Not to drag this on too much longer, but just for clarity and expectation, normally these working groups when we curate them, there is a mailing list and the mailing list is open just to sort of conform with the ideas of transparency.  And I would expect we will be doing the same thing here?  And is the idea that the working group would be MAG members but open to other interested parties as well?  Because we have operated that way in the past.  I would hope that's what we were doing, but I wanted to confirm that in terms of a process point.

 >>CHAIR KARKLINS:  Yes, I confirm that.


 >> PETER MAJOR:  Thank you, Janis.  

 It seems I have been chairing this working group on the evaluation, and the results were taken up by the secretariat.  That was the report from the secretariat which was sent to the CSTD, and the CSTD during its meeting endorsed the report itself.

 However, it was before Istanbul, and I think it's very useful to carry on this work.  Personally, if I may, I would volunteer to be part of this group.  

 And other information as for the extension of the mandate, it's being discussed right now in New York by the Second Committee.  It is mentioned that the improvements proposed by the CSTD working group should be implemented, further implemented.  So it is very crucial.

 I have very mixed feelings about the whole thing because we may be late in terms of having an impact on this decision.  On the other hand, I think it is a very useful proposal to move forward for the future.  Thank you.

 >>CHAIR KARKLINS:  Thank you for volunteering.  The CSTD will meet in May next year.  We have ample time if we decide also to send the essence of the report or to communicate our own self-evaluation to the CSTD, if we wish to do so.  So thank you.  I think we are done now with this round of -- with this issue and this round of consultations around that.

 Let me maybe ask the host country to do the presentation of facilities and logistics, and after that we would start the discussion on general outline.  Prior to that, I would maybe do overview of main lessons learned from 2014 as is suggested by the program.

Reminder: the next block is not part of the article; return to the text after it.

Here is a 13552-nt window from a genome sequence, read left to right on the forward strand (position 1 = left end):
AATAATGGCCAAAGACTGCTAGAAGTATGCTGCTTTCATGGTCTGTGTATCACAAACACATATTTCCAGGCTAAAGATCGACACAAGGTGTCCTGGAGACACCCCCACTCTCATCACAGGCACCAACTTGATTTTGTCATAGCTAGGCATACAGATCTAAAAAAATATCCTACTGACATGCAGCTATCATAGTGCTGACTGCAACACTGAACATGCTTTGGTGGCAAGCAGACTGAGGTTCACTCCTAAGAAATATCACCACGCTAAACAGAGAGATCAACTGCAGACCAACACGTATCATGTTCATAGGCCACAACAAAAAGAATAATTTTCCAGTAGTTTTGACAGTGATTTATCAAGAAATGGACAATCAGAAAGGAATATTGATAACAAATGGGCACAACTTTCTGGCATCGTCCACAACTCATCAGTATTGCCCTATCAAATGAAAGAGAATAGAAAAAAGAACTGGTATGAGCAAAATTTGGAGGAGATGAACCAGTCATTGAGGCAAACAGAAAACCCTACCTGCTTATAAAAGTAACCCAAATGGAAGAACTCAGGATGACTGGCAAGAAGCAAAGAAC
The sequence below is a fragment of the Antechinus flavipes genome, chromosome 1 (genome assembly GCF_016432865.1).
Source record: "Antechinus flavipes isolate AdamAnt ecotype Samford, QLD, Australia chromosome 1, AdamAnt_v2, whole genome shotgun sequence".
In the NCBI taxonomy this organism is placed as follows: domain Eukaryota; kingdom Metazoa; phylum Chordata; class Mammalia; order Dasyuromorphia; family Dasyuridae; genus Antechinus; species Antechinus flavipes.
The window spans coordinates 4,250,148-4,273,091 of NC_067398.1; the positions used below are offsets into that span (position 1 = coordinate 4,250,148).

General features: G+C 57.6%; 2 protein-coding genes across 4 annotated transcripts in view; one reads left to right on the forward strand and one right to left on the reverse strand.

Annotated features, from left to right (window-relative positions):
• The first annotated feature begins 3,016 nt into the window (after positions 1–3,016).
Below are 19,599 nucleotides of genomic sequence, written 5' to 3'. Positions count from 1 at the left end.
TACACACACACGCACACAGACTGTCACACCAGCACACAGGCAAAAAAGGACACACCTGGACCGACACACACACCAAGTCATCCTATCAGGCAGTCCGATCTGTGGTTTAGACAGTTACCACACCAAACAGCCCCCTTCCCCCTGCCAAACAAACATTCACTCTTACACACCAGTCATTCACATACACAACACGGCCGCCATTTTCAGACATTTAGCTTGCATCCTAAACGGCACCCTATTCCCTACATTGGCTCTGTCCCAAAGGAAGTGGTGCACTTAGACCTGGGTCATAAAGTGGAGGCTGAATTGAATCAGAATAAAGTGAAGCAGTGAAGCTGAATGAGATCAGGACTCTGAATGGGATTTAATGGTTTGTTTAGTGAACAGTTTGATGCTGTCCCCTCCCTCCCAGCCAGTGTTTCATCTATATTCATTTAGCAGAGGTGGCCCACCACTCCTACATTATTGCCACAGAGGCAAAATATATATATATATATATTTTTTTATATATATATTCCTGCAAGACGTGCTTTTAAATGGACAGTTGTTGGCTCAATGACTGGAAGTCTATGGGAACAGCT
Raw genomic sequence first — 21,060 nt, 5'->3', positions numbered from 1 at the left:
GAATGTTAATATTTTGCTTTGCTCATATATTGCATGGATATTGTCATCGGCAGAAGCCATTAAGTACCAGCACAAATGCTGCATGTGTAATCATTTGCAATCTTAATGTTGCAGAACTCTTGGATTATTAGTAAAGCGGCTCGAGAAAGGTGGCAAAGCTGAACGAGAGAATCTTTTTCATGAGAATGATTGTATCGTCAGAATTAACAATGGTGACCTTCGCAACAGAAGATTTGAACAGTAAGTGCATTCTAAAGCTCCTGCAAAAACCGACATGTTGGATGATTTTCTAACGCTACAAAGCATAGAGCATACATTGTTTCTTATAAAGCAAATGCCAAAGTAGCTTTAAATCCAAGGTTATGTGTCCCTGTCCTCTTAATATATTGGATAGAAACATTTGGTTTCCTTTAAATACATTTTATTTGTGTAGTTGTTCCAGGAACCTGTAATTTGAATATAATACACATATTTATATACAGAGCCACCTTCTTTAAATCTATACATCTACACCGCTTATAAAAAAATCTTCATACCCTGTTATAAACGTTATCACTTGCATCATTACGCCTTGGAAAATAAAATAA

So may I invite the host country?  Hartmut, please.

 >> HARTMUT GLASER:  Good morning, everyone, again.  Before I go in details, I'd like to use one or two minutes to explain the way that the Brazilian Internet works.  Since '95, we have Brazilian Internet Steering Committee and multistakeholder model.  The Brazilian Internet Steering Committee is not a legal entity but is a coordination body.  We have 21 members, 12 elected in a bottom-up transparent democratic process, electronic election process.  The members are elected by elected by the stakeholders.  We have different stakeholders.  And itself there is an election process.  So they really represent the different stakeholders in the country.  

 The government has nine seats appointed by different ministries and agencies, but they don't have the majority.  21 in total, only 12 -- only 9 from government but 12 elected.

 The steering committee is not an incorporated entity, but we put in place, Network Information Center.  That is the non-for-profit legal entity who take over all the responsibilities, the legal responsibilities.  All the employees, we have today around 200 people working full-time not only with domain names and not only with I.P. addresses but we have also a SIRT security group.  We have a statistic group who go to the country, to the different stakeholders, and see the penetration of the Internet in the different areas, health, education, government, penetration of the Internet in households, and so on.  And we also have the department for new projects that we try to put in place in agreement with universities and other entities.

 The first project -- or the first steering committee starts in '95.  But now after 18 years, I think we have a long history.  We organized two ICANN meetings in the past.  We organized one IGF in Brazil, and last year we organized the (saying name).  2013, the WEF conference in Rio de Janeiro.  We have a good history looking backwards in relation to organize in the country and also international events.

 This multistakeholder model works in a very, very strong cooperation with the government.  Not because we have nine members on the board, but also because we have a strong input in the policymaking process for the government.

 So when we are sitting together, ambassador and others from the government, we already work together.  We are not government but we are working with the government.  That is very, very important.  We don't receive money from the government, but we are working together.